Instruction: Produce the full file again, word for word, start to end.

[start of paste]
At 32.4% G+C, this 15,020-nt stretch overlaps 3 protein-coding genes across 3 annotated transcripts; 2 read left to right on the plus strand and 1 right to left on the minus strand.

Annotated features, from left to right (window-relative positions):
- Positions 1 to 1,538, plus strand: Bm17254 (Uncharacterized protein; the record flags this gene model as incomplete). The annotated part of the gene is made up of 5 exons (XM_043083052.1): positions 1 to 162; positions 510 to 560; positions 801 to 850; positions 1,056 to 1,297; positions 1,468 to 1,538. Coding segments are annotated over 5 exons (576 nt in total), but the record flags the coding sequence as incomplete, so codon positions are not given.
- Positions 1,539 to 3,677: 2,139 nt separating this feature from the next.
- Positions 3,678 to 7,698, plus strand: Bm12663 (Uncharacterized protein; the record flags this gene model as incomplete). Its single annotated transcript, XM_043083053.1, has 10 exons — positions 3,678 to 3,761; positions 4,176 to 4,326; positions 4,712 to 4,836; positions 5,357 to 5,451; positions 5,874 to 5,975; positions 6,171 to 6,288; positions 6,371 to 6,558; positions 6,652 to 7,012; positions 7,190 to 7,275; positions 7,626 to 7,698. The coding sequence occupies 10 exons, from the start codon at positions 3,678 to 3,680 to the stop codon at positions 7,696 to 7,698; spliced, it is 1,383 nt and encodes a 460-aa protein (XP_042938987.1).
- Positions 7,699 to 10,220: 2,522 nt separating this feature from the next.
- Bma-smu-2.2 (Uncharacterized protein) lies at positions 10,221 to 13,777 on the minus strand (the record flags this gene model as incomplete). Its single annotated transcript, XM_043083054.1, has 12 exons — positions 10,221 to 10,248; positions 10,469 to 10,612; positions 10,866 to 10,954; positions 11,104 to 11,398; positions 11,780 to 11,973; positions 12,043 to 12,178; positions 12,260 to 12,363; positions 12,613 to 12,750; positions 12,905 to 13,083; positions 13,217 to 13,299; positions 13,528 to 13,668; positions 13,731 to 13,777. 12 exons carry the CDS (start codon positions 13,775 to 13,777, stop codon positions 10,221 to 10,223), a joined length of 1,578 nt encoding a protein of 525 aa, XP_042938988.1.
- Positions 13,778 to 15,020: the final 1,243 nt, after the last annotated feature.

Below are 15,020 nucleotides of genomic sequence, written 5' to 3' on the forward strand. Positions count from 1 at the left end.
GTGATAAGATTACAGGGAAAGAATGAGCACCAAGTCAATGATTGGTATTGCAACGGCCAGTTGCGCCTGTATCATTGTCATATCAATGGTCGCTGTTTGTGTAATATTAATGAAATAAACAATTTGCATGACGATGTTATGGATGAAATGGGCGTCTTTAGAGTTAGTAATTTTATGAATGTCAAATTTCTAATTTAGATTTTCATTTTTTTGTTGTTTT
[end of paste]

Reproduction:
At 32.4% G+C, this 15,020-nt stretch overlaps 3 protein-coding genes across 3 annotated transcripts; 2 read left to right on the plus strand and 1 right to left on the minus strand.

Annotated features, from left to right (window-relative positions):
- Positions 1 to 1,538, plus strand: Bm17254 (Uncharacterized protein; the record flags this gene model as incomplete). The annotated part of the gene is made up of 5 exons (XM_043083052.1): positions 1 to 162; positions 510 to 560; positions 801 to 850; positions 1,056 to 1,297; positions 1,468 to 1,538. Coding segments are annotated over 5 exons (576 nt in total), but the record flags the coding sequence as incomplete, so codon positions are not given.
- Positions 1,539 to 3,677: 2,139 nt separating this feature from the next.
- Positions 3,678 to 7,698, plus strand: Bm12663 (Uncharacterized protein; the record flags this gene model as incomplete). Its single annotated transcript, XM_043083053.1, has 10 exons — positions 3,678 to 3,761; positions 4,176 to 4,326; positions 4,712 to 4,836; positions 5,357 to 5,451; positions 5,874 to 5,975; positions 6,171 to 6,288; positions 6,371 to 6,558; positions 6,652 to 7,012; positions 7,190 to 7,275; positions 7,626 to 7,698. The coding sequence occupies 10 exons, from the start codon at positions 3,678 to 3,680 to the stop codon at positions 7,696 to 7,698; spliced, it is 1,383 nt and encodes a 460-aa protein (XP_042938987.1).
- Positions 7,699 to 10,220: 2,522 nt separating this feature from the next.
- Bma-smu-2.2 (Uncharacterized protein) lies at positions 10,221 to 13,777 on the minus strand (the record flags this gene model as incomplete). Its single annotated transcript, XM_043083054.1, has 12 exons — positions 10,221 to 10,248; positions 10,469 to 10,612; positions 10,866 to 10,954; positions 11,104 to 11,398; positions 11,780 to 11,973; positions 12,043 to 12,178; positions 12,260 to 12,363; positions 12,613 to 12,750; positions 12,905 to 13,083; positions 13,217 to 13,299; positions 13,528 to 13,668; positions 13,731 to 13,777. 12 exons carry the CDS (start codon positions 13,775 to 13,777, stop codon positions 10,221 to 10,223), a joined length of 1,578 nt encoding a protein of 525 aa, XP_042938988.1.
- Positions 13,778 to 15,020: the final 1,243 nt, after the last annotated feature.

Below are 15,020 nucleotides of genomic sequence, written 5' to 3' on the forward strand. Positions count from 1 at the left end.
GTGATAAGATTACAGGGAAAGAATGAGCACCAAGTCAATGATTGGTATTGCAACGGCCAGTTGCGCCTGTATCATTGTCATATCAATGGTCGCTGTTTGTGTAATATTAATGAAATAAACAATTTGCATGACGATGTTATGGATGAAATGGGCGTCTTTAGAGTTAGTAATTTTATGAATGTCAAATTTCTAATTTAGATTTTCATTTTTTTGTTGTTTT